Commun. Comput. Phys., 8 (2010), pp. 471-483.


Test-Particle Simulation of Space Plasmas

Richard Marchand 1*

1 Department of Physics, University of Alberta, 11322 89 Avenue, Edmonton, Alberta, T6G 2G7, Canada.

Received 20 October 2009; Accepted (in revised version) 28 January 2010
Available online 15 April 2010
doi:10.4208/cicp.201009.280110a

Abstract

Test-particle simulations provide a useful complement to the kinetic simulations of many-body systems and their approximate treatment with multiple moments. In a kinetic approach, systems are described at a microscopic level in terms of a large number of degrees of freedom. Fluid or multiple moment approaches, however, provide a description at the macroscopic level, in terms of relatively few physical parameters involving averages or moments of particle distribution functions. Ideally, fully kinetic descriptions should be done whenever possible. Due to their complexity, the use of these approaches is often not practical in many cases of interest. In comparison, the fluid approximation is much simpler to implement and solve. It can be used to describe complex phenomena in multi-dimensional geometry with realistic boundary conditions. Its main drawback is its inability to account for many phenomena taking place on fine space or time scales, or phenomena involving nonlocal transport. Macroscopic approaches are also not adapted to describe large deviations from local equilibrium, such as the occurrence of particle beams or otherwise strong anisotropy. With the test-particle method, particle trajectories are calculated using approximated fields obtained from a low level approach, such as multiple moments. Approximate fields can also be obtained from experiments or observations. Assuming that these fields are representative of actual systems, various kinetic and statistical properties of the system can then be calculated, such as particle distribution functions and moments thereof. In this paper, the test-particle method is discussed in the context of classical statistical physics of many-body interacting point particles. Four different formulations of the method are presented, which correspond to four broad categories of the application encountered in the field of plasma physics and astronomy.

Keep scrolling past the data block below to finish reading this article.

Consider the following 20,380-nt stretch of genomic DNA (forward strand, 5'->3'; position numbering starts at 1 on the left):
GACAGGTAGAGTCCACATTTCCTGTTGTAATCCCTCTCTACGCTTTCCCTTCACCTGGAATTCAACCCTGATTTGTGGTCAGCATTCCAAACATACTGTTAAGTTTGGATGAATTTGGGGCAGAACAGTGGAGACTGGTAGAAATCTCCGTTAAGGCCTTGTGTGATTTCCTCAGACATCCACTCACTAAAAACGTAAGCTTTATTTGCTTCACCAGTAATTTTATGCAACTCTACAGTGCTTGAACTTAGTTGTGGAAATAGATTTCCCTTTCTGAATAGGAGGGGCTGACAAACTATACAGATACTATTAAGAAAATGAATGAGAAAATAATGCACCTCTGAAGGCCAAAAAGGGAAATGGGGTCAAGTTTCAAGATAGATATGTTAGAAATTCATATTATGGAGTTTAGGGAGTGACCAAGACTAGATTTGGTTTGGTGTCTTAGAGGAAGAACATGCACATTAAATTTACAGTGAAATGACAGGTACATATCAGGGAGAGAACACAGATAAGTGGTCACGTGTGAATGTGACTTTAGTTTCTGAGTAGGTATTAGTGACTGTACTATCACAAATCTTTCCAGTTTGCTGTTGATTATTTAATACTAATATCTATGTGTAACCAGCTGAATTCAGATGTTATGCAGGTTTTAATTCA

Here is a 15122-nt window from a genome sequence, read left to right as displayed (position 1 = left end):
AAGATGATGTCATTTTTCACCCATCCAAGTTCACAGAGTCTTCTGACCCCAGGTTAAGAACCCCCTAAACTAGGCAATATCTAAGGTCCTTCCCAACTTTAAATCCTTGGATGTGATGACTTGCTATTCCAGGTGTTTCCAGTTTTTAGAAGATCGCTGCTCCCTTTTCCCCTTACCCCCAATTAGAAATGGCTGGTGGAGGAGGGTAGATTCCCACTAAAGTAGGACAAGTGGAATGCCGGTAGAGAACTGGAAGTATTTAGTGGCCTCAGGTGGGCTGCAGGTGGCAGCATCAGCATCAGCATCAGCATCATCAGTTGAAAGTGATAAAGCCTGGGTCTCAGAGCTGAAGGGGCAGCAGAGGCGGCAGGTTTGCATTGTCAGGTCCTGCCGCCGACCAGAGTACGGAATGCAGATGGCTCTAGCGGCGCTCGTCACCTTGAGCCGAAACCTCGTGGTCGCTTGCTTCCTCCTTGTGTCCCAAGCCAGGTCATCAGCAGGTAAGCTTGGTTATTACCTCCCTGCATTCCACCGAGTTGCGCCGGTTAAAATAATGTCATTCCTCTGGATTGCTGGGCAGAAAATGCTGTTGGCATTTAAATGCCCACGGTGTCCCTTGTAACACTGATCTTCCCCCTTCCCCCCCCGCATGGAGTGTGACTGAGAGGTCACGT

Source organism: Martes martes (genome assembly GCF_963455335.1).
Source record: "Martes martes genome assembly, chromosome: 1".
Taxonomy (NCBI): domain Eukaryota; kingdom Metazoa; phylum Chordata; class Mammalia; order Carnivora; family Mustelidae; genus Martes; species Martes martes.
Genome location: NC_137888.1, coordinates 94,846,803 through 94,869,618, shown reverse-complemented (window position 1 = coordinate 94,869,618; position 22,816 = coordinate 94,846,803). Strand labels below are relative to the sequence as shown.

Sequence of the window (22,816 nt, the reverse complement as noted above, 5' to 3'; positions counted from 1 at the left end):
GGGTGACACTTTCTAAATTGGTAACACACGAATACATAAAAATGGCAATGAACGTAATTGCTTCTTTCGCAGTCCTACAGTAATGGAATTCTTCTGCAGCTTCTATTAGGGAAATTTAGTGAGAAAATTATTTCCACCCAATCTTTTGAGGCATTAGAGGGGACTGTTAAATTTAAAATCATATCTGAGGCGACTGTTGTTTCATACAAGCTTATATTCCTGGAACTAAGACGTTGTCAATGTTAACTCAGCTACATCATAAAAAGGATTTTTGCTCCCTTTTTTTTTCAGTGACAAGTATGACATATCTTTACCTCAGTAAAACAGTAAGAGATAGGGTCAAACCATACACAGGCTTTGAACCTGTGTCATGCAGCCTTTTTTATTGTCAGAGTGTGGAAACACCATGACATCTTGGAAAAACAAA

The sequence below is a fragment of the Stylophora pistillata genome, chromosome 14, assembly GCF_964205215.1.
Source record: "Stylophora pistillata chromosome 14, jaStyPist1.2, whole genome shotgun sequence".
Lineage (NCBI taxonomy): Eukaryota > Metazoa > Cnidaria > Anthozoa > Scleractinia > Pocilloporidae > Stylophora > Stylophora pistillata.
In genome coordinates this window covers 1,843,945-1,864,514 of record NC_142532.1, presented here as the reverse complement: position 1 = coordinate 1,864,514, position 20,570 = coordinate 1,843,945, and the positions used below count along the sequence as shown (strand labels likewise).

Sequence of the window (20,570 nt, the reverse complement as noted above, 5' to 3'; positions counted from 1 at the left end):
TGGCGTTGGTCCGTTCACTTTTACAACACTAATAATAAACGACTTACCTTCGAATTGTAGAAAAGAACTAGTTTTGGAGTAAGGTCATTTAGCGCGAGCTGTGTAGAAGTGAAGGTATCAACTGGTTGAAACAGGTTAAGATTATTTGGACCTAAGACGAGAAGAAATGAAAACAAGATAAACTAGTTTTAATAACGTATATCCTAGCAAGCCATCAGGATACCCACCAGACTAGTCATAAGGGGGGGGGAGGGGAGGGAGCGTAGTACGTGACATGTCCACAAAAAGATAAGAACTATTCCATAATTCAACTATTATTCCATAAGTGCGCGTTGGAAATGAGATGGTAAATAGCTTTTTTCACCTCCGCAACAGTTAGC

AMS subject classifications: 70B05, 70-01, 85-08, 65P99

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Key words: Test-particle method, first order kinetic modelling, space plasmas.

*Corresponding author.
Email: Richard.Marchand@ualberta.ca (R. Marchand)
 

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